Culturally elite institutions claim to champion the interests of women, minorities and children; preventing a two-class society; and other values that ought to lead them to support the policies we favor on life, marriage, economics, etc. So why don’t they favor those policies?
Dan says they have made a conscious and intentional choice to subordinate those values to other values, such as multiculturalism and sexual liberation. In other words, Dan says that they know their favored policies are destroying women, minorities and children, driving us toward a two-class society, etc. and have decided that’s OK because that’s the price they have to pay to be multiculturalist and liberationist.
I say poppycock.
Dan argues that if you are in a position to know the real effects of a policy, have a motive to know, and the connection between the policy and real effects is not very complicated, we are entitled to assume that you do know, and are making conscious choices in light of that knowledge.
Against that, I say the human capacity for self-deception is far greater than Dan gives it credit for. Human beings are fallen and sinful creatures, and our sin affects our consciousness. We are “darkened” by sin. This does not excuse us from responsibility for our actions. But it does mean that the sin we are committing when we act wrongly is often a negligent failure to know what we ought to know – to know what we would have known if only we were good people – rather than a conscious decision to do the act even though we know that act to be wrong.
This manifests itself at both the individual and social levels. At the individual level, we are each capable of vast self-deception. At the social level, we build social systems to legitimize and reinforce the self-deceptions we wish to believe.
Dan fails to acknowledge that in addition to having strong reasons to want to know, culturally elite institutions also have strong reasons not to want to know. Their motive not to know is the same as ours: we feel like we avoid the burden of moral responsibility. We don’t, because our ignorance is culpable ignorance, but we feel like we do. And the elite institutions in particular have embedded themselves in especially strong social systems that constantly legitimize and reinforce their self-deceptions. We are not entitled to assume that the motive to know is always and everywhere stronger than the motive not to know.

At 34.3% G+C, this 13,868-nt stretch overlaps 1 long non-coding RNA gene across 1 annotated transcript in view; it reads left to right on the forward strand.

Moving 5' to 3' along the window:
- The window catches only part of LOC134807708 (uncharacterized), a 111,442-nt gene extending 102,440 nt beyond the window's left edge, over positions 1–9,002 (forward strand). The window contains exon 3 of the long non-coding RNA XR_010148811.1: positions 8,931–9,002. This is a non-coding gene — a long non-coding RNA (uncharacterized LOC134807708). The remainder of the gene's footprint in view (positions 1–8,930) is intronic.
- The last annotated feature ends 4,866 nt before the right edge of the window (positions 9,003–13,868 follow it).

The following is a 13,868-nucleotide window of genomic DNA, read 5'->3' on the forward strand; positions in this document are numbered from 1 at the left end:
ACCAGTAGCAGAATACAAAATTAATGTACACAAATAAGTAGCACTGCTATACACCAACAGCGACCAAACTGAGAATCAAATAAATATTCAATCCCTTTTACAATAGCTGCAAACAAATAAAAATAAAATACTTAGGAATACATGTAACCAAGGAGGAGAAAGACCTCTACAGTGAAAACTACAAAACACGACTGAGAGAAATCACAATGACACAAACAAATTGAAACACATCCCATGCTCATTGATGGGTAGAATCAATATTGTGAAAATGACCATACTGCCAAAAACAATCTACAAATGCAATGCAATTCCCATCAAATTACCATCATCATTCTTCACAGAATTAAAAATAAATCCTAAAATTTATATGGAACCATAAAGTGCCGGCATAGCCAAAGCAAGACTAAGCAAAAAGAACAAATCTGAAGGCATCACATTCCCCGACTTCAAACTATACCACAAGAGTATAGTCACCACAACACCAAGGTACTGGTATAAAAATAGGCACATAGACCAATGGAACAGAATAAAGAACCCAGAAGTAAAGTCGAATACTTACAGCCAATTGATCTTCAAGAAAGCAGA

The idea that if you can know and would want to know then we are entitled to assume that you do know strikes me as clearly Pelagian. I assumes that the functioning of the human mind is not darked by the impact of sin.
Dan gives two examples to illustrate his case. The first is media coverage of radical Islam:
One of the central characteristics of this extreme theology is its misogyny. The media, however, has been strangely silent on how destructive this is to women. They’ve even gone beyond silence – they actually run interference for radical Islam, pleading for our tolerance and understanding of differing cultures. The rights of women take back seat to a higher value (in their minds) – promoting and defending the multi-culturalism imperative.